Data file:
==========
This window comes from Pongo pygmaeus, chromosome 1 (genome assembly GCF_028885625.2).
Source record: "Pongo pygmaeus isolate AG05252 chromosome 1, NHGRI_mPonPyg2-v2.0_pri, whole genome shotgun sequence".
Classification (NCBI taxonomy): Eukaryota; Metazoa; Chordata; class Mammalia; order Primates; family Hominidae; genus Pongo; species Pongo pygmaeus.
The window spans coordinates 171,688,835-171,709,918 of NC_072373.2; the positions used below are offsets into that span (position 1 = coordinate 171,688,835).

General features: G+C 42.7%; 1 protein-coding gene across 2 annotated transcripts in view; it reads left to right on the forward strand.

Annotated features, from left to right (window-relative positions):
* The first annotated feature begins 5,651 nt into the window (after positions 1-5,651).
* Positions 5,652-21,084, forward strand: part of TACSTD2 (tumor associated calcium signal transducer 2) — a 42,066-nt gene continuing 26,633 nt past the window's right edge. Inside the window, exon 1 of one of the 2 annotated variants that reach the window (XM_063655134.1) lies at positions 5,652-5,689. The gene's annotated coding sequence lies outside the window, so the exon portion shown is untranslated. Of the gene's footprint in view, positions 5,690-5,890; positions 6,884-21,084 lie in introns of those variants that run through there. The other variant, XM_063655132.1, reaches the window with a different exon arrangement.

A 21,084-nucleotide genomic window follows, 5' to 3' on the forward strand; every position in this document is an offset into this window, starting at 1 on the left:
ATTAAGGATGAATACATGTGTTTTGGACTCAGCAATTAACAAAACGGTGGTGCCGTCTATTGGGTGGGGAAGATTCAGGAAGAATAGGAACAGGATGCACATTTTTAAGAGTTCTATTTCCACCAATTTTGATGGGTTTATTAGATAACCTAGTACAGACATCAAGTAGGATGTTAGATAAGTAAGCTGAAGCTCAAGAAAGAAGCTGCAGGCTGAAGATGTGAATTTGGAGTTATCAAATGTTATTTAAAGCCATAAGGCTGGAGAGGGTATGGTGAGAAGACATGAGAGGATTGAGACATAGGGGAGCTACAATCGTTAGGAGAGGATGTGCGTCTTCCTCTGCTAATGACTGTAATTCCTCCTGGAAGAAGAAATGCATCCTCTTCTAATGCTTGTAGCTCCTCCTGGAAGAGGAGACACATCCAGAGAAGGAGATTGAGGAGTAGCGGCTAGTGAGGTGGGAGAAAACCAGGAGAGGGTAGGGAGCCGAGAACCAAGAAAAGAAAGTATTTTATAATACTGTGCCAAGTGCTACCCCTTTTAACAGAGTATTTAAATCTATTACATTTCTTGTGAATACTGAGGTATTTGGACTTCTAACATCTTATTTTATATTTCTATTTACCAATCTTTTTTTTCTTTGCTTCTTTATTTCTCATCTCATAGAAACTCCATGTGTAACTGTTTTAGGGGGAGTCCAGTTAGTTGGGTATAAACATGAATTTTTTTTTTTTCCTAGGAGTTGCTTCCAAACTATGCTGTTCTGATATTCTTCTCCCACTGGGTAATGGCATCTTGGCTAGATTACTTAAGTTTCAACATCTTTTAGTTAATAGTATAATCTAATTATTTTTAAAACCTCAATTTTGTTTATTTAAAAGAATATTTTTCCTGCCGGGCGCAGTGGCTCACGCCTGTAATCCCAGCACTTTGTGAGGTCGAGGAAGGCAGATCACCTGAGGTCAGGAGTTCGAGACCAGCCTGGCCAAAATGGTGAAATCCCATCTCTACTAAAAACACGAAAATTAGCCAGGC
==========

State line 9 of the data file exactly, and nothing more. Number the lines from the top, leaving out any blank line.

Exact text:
A 21,084-nucleotide genomic window follows, 5' to 3' on the forward strand; every position in this document is an offset into this window, starting at 1 on the left: